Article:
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Bob Keyes

Bob Keyes has written about the arts in Maine since 2002. He’s never been much an artist himself, other than singing in junior high school chorus and acting in a few musicals. But he’s attended museums, theaters, clubs and concert halls all his life, and cites Bob Dylan as most influential artist of any kind since Picasso. He lives in Berwick.

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Posted: April 30, 2018

Photo exhibit documents changes on Portland’s waterfront

Written by: Bob Keyes

Before moving to Portland in 1997, photographer David Wade spent more than a dozen years in Asia “and traveling around the world to all these exotic places doing all kinds of stories.” When he arrived on the Portland waterfront, he realized, “I don’t need to go anywhere else. This is as exotic a deal as anything I have ever seen.”

Wade, who these days splits his time between Portland and Phippsburg, is showing 20 years of Portland photographs in “The Working Waterfront” through June 29 at Merrill Memorial Library in Yarmouth. With his black-and-white perspective, he focuses specifically on Widgery Wharf, whose history dates to the Revolutionary War. It remains an active lobstering wharf and has resisted development pressure that has transformed much of the rest of the waterfront since Wade began his project.

Wade, a WMPG radio host, makes his photos with a documentary purpose to show how it was and what we lose when development is given priority over preservation. Wade worries the charm of Portland is being lost to the booming real estate market and a weakening of zoning regulations that protected the working waterfront for many years.

“I want to stand up for the waterfront,” he said.

Most of the pictures are from the early years of Wade’s project. “I was really concentrating on it then and knew these photos would have some historical importance down the line as a documentation of what was slowly eroding,” he said. “I could see the writing on the wall back then. Zoning is always up for negotiating. There was a movement to preserve the waterfront, but it loses steam as Portland becomes a boom city. Now Portland has this smart reputation for being something or other, I don’t know what anymore. But it certainly won’t be for its working waterfront.”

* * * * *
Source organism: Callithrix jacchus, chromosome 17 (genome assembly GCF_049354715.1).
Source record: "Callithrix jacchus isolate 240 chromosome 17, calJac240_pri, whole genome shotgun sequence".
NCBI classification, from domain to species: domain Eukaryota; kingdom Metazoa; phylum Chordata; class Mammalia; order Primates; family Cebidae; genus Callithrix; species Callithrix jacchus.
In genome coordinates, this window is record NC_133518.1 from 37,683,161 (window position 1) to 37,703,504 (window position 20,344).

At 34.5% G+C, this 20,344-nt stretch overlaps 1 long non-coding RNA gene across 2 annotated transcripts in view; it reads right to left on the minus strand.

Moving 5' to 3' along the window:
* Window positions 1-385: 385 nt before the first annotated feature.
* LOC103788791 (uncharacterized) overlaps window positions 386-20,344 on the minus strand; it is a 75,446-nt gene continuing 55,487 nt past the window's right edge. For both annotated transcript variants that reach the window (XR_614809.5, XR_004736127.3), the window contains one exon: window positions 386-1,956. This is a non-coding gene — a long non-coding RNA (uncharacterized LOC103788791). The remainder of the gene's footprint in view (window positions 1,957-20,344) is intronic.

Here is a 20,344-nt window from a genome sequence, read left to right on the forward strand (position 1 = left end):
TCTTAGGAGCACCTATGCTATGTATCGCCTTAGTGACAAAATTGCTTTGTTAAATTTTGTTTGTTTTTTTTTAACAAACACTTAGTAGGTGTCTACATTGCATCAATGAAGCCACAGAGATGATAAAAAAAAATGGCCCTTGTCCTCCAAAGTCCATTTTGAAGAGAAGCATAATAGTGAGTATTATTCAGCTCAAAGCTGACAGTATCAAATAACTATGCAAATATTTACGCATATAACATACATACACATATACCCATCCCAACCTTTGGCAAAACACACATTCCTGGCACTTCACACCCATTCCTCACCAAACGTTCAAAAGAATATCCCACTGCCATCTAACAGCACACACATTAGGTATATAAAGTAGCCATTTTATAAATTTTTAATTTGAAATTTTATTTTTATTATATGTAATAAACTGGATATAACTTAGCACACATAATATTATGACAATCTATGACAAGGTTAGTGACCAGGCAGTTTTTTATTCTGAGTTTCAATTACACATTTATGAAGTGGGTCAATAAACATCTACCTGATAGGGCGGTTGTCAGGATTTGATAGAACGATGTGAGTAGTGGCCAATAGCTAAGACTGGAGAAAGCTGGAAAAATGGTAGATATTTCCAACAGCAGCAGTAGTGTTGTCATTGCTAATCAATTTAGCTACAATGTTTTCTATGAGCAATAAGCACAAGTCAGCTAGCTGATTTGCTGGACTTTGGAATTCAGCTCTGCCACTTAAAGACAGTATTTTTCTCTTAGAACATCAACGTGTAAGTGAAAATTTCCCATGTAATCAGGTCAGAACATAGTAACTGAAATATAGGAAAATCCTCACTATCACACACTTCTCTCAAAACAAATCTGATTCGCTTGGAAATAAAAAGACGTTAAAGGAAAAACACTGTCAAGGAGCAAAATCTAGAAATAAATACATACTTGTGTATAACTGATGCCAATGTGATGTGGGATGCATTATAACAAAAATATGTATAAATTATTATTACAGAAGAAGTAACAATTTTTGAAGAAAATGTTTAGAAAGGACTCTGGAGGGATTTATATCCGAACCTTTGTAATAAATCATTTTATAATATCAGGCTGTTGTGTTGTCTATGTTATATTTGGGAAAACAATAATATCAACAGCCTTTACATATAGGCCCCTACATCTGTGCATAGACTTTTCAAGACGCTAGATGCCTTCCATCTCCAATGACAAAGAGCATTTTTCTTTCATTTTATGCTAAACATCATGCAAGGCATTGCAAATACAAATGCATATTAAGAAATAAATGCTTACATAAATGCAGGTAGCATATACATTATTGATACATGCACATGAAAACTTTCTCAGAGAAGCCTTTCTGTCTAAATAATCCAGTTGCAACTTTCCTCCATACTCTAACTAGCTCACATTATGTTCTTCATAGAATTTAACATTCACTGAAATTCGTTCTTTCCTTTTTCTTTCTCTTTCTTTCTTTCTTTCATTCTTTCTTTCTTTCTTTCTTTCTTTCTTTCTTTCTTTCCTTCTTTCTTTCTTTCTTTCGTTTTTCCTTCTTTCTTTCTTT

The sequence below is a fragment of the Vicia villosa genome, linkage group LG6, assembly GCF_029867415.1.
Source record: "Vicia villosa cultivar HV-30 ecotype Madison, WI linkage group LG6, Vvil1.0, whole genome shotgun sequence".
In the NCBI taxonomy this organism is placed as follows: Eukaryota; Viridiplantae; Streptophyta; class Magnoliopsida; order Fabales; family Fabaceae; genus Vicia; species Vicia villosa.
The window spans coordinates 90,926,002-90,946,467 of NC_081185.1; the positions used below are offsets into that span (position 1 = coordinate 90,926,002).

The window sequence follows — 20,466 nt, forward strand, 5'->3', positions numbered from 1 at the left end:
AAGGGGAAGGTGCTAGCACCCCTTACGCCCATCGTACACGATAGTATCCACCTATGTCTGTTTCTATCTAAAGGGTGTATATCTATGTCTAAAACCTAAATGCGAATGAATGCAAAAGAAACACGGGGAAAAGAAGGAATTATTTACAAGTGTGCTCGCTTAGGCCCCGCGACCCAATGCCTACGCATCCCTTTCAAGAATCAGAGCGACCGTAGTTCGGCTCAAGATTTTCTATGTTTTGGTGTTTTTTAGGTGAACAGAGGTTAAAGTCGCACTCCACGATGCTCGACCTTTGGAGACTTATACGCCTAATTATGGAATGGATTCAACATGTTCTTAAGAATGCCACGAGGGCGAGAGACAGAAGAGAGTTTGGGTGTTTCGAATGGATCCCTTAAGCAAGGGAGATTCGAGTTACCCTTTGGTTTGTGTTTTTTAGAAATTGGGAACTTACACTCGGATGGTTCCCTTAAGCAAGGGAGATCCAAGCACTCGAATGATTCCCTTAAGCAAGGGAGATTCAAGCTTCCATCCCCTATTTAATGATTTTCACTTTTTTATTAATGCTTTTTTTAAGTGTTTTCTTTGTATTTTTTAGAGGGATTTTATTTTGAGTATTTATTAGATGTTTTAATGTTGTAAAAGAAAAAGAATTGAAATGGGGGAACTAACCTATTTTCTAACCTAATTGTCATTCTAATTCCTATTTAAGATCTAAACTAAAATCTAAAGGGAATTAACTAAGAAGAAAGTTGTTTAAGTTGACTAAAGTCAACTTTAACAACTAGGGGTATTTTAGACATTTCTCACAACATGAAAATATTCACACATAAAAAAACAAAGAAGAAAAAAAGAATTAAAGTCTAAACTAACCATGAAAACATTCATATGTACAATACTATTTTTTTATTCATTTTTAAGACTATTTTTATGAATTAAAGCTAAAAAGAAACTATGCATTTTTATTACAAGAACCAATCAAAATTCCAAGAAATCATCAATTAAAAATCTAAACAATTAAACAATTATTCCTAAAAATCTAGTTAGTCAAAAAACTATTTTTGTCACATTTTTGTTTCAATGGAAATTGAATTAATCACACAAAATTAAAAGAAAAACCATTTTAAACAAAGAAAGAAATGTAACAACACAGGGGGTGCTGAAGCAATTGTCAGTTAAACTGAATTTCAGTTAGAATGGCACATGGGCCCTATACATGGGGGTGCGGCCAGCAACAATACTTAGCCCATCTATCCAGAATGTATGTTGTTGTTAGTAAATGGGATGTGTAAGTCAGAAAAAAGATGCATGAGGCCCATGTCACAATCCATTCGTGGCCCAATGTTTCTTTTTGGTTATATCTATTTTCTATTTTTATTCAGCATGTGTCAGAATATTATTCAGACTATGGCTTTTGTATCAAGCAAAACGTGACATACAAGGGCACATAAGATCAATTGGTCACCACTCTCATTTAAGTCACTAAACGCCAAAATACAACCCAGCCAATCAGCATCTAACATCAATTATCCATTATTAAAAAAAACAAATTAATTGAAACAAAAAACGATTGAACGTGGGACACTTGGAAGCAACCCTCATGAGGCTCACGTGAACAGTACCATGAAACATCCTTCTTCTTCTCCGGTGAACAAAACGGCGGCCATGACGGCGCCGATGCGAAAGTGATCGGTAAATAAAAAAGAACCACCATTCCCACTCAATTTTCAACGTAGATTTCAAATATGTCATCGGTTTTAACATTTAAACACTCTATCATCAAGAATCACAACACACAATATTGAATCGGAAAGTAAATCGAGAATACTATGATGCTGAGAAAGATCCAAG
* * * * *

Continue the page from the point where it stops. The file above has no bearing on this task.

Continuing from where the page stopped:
These are photos of men in motion and boats at bay. Wade shows lobstermen repairing traps, loading them from the dock onto boats and jumping among their high stacks. There are shots in the fog of lobster boats tied to the wharf, looking peaceful and tranquil.

It took Wade a long time to earn the trust of the lobstermen, whom he described as “like barnacles clinging to the pilings. They’re tough and persistent.” So is Wade. He hung around long enough, they eventually began asking him to shoot their kids’ weddings – and invited him out on the water with them. “I spent a lot of mornings at 5 o’clock down there,” Wade said.

One of the lobstermen portrayed in Wade’s photos, Leland Merrill, will speak at 2 p.m. May 11, sharing stories and the history of Widgery Wharf. Merrill bought Widgery Wharf after World War II with a group of other fishermen and passed along his fish house tie-ups to his son.

Wade calls Widgery a piece of living history. It was built around the time of the Revolutionary War and was used mostly in the molasses trade. Over the years, it has been used in Maine’s lumber and grain industries and then became a lobstering wharf, which it has remained. Wade worries it won’t be in the lobster business for long. As he was preparing to hang the photos in this show, Wade read about another proposed hotel development on the waterfront. “It really raises my hackles,” he said. “We’ve got enough hotel rooms. You can put a hotel anywhere. You can only lobster off the dock.”

Wade knew this wharf in its heyday, when it was run by five families. It was also a bit of a time capsule, when the old-fashioned wooden traps were still in use. The webbing for the traps, formerly hand-knit by fishermen in the winter months, was replaced with pre-made plastic.

“The old and new were coexisting, but it was only a matter of time,” Wade said. “The older gentlemen, who were fishing into their late 70s and early 80s and still stacking heavy lobster traps three high, started to retire and die. It was a good time to see the traditional fishing as these lobstermen had learned it from their grandfathers and passed it down to their sons. But the times were changing.”

Wade still photographs the waterfront, but much less frequently. Widgery Wharf continues to go on. New construction shields the wharf from wide public view. “I figure with all the construction planned, when completed, say, in three years, the public view and access to the waterfront will be about half of what it was in 2000,” he said.

The photographer’s images have appeared in the Portland Museum of Art, the Art Gallery at the University of New England, the Center for Maine Contemporary Art and in galleries across Maine.

Wade hopes to turn his photo project into a book. He’s toyed with the idea for several years, and this exhibition in Yarmouth has spurred him to think about it more seriously. “This issue deserves a book, and it’s time. It’s more affordable to do a book these days, and there’s more of an audience for it. Portland needs this record.”

David Wade’s “The Working Waterfront”

WHERE: Merrill Memorial Library, 215 Main St., Yarmouth
WHEN: On view through June 29; 10 a.m. to 5 p.m. Monday, Thursday, Friday and Saturday; 10 a.m. to 8 p.m. Tuesday and Wednesday
RELATED: Opening reception 3 to 5 p.m. Sunday. Lobsterman Leland Merrill will talk from 2 to 4 p.m. May 11.


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